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Asian American representation in the Olympics inspires pride

(Photo from Wikimedia Commons) Mirai Nagasu at the 2010 Olympics. Nagasu was one of 11 Asian Americans representing the U.S. in the winter 2018 Olympics.
(Photo from Wikimedia Commons)
Mirai Nagasu at the 2010 Olympics. Nagasu was one of 11 Asian Americans representing the U.S. in the winter 2018 Olympics.

This 2018 Winter Olympics has been an amazing time for the Asian Americans on the U.S. team.

In snowboarding, Chloe Kim at 17 years old became the youngest female to win a medal, taking gold.

Vincent Zhou became the first skater to land a quadruple lutz jump in any Olympic game ever.

Nathan Chen became the first skater to attempt and land six quadruple jumps in one program, and Mirai Nagasu became the first American female figure skater to land a triple axel in the Olympics and the third in the world.

Siblings Maia and Alex Shibutani took bronze in the ice dance event.

Of the 14 U.S. figure skaters, half were Asian American: Karen Chen, Nathan Chen, Madison Chock, Mirai Nagasu, Vincent Zhou, and Alex and Maia Shibutani. Other Asian Americans in the Olympics include snowboarders Hailey Langland and Chloe Kim, and short track speed-skaters J.R. Celski, Thomas Hong and Aaron Tran. In the Paralympics, Jen Lee will compete in the sled hockey section. Because I couldn’t find statistics regarding race and representation on the Paralympics website, it was difficult to determine exactly how people identify.

It’s so good to see Asian Americans making and taking that space in events that are normally, and still, dominated by white Americans. It feels so good to know that there are more role models for children in America, that they know they can do whatever they want. When there are only 11 Asian Americans in the Olympics out of 244 athletes, around 4.5 percent, and one out of 49 is about 2 percent in the Paralympics, its says something about the access and the systems in place.

In the past, it has been leaders like Michelle Kwan, Apolo Ohno and Kristi Yamaguchi that pushed ahead to show kids that they too could be on the Olympic stage.

“I’m super proud to be part of the Asian American heritage who is here representing the U.S.,” Nagasu said in a USA Today video.  

The video focuses on the skaters, their familial backgrounds and their performances in the Olympics. Some are second generation, the children of immigrants. Clips of Zhou, Nagasu and Nathan Chen talking about their heritage are included in the video.

“They had to work for everything, couldn’t take anything for granted, and they transferred those values to me,” Zhou said. “Hard work, integrity, humility: those are some of the things that almost every Asian-American athlete has, and we’re all very proud of it.”

Some have a different story, like the Shibutanis, whose grandparents were American citizens working in Japan when their mother was born in Tokyo. When she was a toddler, they moved back to the U.S. and later she met Maia and Alex’s father at college.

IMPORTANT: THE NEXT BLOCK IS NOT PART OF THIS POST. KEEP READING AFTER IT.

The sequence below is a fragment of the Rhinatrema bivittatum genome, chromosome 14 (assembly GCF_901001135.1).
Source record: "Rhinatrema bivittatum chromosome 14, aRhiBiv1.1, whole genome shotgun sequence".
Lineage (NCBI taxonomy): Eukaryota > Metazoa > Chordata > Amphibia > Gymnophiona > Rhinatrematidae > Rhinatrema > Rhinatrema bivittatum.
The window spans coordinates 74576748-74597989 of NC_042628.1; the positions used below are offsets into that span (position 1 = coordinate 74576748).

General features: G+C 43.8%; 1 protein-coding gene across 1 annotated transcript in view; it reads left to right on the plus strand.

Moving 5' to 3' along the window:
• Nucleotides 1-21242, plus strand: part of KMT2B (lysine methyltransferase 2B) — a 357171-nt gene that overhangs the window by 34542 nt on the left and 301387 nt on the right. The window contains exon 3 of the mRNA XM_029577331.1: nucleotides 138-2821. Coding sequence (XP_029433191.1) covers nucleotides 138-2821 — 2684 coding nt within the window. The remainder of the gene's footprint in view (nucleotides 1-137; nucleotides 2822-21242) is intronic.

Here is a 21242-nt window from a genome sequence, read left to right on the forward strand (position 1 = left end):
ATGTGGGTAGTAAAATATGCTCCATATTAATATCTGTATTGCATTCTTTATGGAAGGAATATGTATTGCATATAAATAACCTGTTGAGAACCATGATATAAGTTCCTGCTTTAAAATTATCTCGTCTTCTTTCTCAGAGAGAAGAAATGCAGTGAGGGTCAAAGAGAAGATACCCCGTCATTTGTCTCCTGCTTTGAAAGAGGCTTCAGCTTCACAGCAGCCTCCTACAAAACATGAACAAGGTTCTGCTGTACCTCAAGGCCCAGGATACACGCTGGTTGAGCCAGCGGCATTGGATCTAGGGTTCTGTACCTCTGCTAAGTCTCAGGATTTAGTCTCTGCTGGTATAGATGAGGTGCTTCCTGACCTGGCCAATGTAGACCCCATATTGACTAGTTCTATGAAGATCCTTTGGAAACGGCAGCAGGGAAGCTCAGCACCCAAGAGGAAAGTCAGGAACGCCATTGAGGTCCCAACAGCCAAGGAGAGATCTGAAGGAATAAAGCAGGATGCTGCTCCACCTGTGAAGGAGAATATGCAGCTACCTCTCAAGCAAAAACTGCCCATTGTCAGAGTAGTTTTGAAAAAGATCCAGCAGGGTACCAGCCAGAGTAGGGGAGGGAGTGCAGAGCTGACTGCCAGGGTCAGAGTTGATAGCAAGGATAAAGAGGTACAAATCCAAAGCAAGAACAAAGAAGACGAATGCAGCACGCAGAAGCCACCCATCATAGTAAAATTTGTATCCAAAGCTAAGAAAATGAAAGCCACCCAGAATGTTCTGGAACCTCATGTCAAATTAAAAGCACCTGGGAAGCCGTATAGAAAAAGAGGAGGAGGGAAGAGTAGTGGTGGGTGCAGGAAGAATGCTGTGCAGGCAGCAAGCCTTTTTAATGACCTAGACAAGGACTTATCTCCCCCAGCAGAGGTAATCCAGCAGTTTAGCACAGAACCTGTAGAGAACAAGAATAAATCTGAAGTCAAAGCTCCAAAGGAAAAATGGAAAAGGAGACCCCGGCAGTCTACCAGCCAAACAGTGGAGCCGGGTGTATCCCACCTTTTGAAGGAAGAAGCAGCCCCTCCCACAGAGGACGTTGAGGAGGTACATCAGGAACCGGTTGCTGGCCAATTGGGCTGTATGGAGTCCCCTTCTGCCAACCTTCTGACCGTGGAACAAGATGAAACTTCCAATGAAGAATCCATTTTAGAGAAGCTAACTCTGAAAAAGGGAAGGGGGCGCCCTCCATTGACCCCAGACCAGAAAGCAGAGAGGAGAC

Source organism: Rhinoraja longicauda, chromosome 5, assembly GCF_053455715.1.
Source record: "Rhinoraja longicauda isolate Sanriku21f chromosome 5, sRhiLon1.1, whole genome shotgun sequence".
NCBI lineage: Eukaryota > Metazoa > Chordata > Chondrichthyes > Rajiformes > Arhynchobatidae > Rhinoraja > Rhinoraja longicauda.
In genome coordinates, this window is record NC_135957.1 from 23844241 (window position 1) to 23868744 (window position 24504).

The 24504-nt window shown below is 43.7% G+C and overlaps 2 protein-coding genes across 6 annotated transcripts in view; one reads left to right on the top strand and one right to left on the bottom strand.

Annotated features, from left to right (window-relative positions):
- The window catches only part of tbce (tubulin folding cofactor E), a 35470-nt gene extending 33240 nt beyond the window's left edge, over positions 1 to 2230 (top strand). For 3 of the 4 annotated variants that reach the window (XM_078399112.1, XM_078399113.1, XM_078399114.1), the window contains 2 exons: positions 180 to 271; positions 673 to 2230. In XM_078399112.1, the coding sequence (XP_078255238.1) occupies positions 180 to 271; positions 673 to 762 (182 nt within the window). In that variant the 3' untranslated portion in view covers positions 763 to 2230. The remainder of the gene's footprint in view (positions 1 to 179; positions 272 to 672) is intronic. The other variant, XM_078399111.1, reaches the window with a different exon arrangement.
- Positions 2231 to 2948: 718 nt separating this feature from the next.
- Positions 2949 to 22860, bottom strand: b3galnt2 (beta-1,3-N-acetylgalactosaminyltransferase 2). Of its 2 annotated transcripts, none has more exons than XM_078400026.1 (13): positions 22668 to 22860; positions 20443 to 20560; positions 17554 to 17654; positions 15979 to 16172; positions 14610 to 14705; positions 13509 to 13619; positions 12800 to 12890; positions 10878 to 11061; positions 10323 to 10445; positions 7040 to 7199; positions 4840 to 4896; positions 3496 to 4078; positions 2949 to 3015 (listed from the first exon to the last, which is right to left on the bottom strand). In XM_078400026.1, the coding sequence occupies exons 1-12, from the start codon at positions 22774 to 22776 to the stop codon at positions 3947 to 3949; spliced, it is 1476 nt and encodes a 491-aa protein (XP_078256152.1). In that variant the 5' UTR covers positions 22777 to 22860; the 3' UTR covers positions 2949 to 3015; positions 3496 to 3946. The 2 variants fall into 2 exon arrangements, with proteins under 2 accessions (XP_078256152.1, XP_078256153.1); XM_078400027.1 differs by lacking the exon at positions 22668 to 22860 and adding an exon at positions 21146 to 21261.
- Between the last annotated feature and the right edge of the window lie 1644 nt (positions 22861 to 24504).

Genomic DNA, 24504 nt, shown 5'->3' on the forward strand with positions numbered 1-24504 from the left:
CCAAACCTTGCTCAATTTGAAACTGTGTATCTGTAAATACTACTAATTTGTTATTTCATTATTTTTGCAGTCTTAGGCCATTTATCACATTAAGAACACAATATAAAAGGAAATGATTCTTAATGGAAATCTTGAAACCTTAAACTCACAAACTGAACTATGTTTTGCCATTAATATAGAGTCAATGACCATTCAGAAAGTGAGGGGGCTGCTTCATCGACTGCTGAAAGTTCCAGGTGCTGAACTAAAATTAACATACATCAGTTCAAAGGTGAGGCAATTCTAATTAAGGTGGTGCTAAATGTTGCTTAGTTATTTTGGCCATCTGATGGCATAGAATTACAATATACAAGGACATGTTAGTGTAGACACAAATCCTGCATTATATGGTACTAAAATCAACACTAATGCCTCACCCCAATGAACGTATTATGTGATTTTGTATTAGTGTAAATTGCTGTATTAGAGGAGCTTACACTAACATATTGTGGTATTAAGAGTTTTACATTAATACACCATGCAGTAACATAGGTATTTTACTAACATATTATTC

Celski’s mother is first generation Filipino American, his father of Polish ancestry. The varied stories and backgrounds of the Asian Americans in the Olympics reflects the many stories of Asian Americans all across America. Some of these athletes trace their ancestry back to Japan, some to Korea, some to China (and Taiwan), the Philippines, Vietnam. And some can trace their ancestry back to Poland, Ireland, to Hawaii as well. There is no one Asian-American narrative.

Recently, a question has become more and more pressing: are the Olympics still relevant? Many cities don’t want to host the Olympics, citing citizen disapproval, increased traffic and wear and tear on the stadiums, according to PopZette. Television ratings have gone down, and in the events themselves you can see that the stands are not always filled. For the first time since the Olympics opened in 1894, figure skaters can skate to music with lyrics, a move supposedly used to appeal to younger audiences.

I would answer YES, the Olympics are still relevant. In light of the Larry Nassar scandal, taking a look at the representation in the Olympic teams, and thinking of the access children need in order to become the athletes they see in the Olympics, I’d say there are many things that definitely need to change.

While Asian American representation in the Olympics is rising, there’s still a long way to go — not just for Asian Americans, but for people of color in general. This has been one of the most diverse Olympics yet, with 10 African Americans and 11 Asian Americans, which, let’s be honest, is not very many, so let’s keep going. On a side-note about representation, Adam Rippon and Gus Kenworthy have also made history by becoming the first openly gay athletes to represent the U.S. in the Winter Olympics!

When there are movements like #thisis2016, an outpouring of Asian Americans revealing the racism and prejudice they encountered even in the supposedly “post-racial,” “colorblind” America of the Obama-era, when there are still incidents like the one on February 17, where a Taco Bell employee gave an Asian American customer a receipt that had printed a racial slur on it, when Asian Americans are still seen as ‘other,’ and when after Nagasu landed the triple axel a reporter from the NYT tweeted a supposedly misunderstood ‘Immigrants, they get the job done’ even though Nagasu was born and raised in California, it means that we must realize the importance of representation and keep pushing forward. We must celebrate ourselves and other people of color.

Most importantly, we must remember that in addition to being incredible athletes, just their existence on those podiums, in front of those cameras, on that ice, that slope, their presence in that arena, is also a statement.